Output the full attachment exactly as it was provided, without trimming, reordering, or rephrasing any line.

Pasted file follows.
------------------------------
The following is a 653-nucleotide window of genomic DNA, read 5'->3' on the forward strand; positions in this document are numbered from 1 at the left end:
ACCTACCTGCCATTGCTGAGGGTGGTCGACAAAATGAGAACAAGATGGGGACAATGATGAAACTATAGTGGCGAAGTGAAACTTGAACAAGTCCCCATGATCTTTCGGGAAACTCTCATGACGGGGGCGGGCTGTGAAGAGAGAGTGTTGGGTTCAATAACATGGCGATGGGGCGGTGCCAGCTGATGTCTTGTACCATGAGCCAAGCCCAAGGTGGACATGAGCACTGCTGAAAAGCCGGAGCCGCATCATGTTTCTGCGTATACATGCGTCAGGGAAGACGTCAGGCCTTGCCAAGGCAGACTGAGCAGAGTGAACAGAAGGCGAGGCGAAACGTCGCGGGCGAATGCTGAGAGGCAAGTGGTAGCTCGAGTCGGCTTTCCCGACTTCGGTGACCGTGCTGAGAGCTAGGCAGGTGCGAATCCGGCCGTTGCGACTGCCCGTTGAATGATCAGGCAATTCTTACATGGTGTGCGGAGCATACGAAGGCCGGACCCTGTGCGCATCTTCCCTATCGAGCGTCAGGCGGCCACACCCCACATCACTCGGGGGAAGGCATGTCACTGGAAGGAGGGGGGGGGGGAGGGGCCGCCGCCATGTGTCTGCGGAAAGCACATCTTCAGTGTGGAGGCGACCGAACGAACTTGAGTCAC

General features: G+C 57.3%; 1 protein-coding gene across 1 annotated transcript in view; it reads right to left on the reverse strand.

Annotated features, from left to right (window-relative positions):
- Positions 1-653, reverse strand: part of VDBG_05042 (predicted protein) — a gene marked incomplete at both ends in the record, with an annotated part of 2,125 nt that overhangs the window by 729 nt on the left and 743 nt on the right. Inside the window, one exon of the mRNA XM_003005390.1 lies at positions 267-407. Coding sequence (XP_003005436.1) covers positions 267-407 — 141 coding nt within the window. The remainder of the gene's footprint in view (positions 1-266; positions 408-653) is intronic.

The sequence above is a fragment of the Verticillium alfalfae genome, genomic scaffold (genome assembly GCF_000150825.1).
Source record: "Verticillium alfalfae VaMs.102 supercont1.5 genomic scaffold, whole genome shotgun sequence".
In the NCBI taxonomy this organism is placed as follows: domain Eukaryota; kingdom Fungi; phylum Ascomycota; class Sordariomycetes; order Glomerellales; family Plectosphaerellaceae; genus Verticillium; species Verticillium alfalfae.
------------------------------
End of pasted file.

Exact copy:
The following is a 653-nucleotide window of genomic DNA, read 5'->3' on the forward strand; positions in this document are numbered from 1 at the left end:
ACCTACCTGCCATTGCTGAGGGTGGTCGACAAAATGAGAACAAGATGGGGACAATGATGAAACTATAGTGGCGAAGTGAAACTTGAACAAGTCCCCATGATCTTTCGGGAAACTCTCATGACGGGGGCGGGCTGTGAAGAGAGAGTGTTGGGTTCAATAACATGGCGATGGGGCGGTGCCAGCTGATGTCTTGTACCATGAGCCAAGCCCAAGGTGGACATGAGCACTGCTGAAAAGCCGGAGCCGCATCATGTTTCTGCGTATACATGCGTCAGGGAAGACGTCAGGCCTTGCCAAGGCAGACTGAGCAGAGTGAACAGAAGGCGAGGCGAAACGTCGCGGGCGAATGCTGAGAGGCAAGTGGTAGCTCGAGTCGGCTTTCCCGACTTCGGTGACCGTGCTGAGAGCTAGGCAGGTGCGAATCCGGCCGTTGCGACTGCCCGTTGAATGATCAGGCAATTCTTACATGGTGTGCGGAGCATACGAAGGCCGGACCCTGTGCGCATCTTCCCTATCGAGCGTCAGGCGGCCACACCCCACATCACTCGGGGGAAGGCATGTCACTGGAAGGAGGGGGGGGGGGAGGGGCCGCCGCCATGTGTCTGCGGAAAGCACATCTTCAGTGTGGAGGCGACCGAACGAACTTGAGTCAC

General features: G+C 57.3%; 1 protein-coding gene across 1 annotated transcript in view; it reads right to left on the reverse strand.

Annotated features, from left to right (window-relative positions):
- Positions 1-653, reverse strand: part of VDBG_05042 (predicted protein) — a gene marked incomplete at both ends in the record, with an annotated part of 2,125 nt that overhangs the window by 729 nt on the left and 743 nt on the right. Inside the window, one exon of the mRNA XM_003005390.1 lies at positions 267-407. Coding sequence (XP_003005436.1) covers positions 267-407 — 141 coding nt within the window. The remainder of the gene's footprint in view (positions 1-266; positions 408-653) is intronic.

The sequence above is a fragment of the Verticillium alfalfae genome, genomic scaffold (genome assembly GCF_000150825.1).
Source record: "Verticillium alfalfae VaMs.102 supercont1.5 genomic scaffold, whole genome shotgun sequence".
In the NCBI taxonomy this organism is placed as follows: domain Eukaryota; kingdom Fungi; phylum Ascomycota; class Sordariomycetes; order Glomerellales; family Plectosphaerellaceae; genus Verticillium; species Verticillium alfalfae.